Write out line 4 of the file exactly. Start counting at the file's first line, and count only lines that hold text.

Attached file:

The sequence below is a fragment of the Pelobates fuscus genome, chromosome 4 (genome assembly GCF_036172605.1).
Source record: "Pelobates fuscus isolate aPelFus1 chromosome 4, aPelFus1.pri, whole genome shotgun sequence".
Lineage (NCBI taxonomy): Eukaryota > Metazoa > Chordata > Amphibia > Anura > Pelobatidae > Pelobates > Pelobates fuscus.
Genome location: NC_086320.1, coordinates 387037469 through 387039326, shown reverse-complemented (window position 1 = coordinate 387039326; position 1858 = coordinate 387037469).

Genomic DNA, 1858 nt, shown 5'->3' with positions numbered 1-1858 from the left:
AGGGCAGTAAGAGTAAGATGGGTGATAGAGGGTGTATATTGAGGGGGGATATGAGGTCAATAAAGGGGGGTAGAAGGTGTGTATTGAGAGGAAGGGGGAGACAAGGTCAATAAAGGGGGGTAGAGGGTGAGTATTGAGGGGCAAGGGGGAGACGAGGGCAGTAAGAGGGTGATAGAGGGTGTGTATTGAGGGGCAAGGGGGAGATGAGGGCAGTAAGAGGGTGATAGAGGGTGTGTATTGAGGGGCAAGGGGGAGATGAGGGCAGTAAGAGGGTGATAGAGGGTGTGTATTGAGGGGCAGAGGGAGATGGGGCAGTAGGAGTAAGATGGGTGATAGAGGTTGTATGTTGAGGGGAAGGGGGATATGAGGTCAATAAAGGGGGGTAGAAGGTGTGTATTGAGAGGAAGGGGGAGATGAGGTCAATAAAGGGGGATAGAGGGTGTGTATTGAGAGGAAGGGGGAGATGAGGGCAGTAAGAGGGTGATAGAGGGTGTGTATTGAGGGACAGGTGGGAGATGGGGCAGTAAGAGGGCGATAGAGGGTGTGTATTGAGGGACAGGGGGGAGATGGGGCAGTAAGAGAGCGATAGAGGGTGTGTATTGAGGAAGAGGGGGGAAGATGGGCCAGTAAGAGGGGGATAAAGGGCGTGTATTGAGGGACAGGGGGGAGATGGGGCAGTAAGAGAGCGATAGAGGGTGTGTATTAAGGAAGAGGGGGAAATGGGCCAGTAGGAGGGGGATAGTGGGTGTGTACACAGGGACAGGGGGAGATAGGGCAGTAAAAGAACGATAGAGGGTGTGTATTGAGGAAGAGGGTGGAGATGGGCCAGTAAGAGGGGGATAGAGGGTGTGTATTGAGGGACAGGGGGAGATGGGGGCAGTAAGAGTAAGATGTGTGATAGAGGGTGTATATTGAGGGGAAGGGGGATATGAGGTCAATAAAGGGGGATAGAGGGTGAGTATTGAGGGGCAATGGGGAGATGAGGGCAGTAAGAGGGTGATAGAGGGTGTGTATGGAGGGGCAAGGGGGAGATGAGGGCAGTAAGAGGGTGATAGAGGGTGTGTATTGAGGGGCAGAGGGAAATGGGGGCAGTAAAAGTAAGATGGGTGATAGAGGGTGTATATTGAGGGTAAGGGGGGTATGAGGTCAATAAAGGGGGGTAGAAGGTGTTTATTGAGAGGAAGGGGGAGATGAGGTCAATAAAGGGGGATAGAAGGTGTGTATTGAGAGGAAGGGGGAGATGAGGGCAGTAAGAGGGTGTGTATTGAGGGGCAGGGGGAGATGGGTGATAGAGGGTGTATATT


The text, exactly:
Genome location: NC_086320.1, coordinates 387037469 through 387039326, shown reverse-complemented (window position 1 = coordinate 387039326; position 1858 = coordinate 387037469).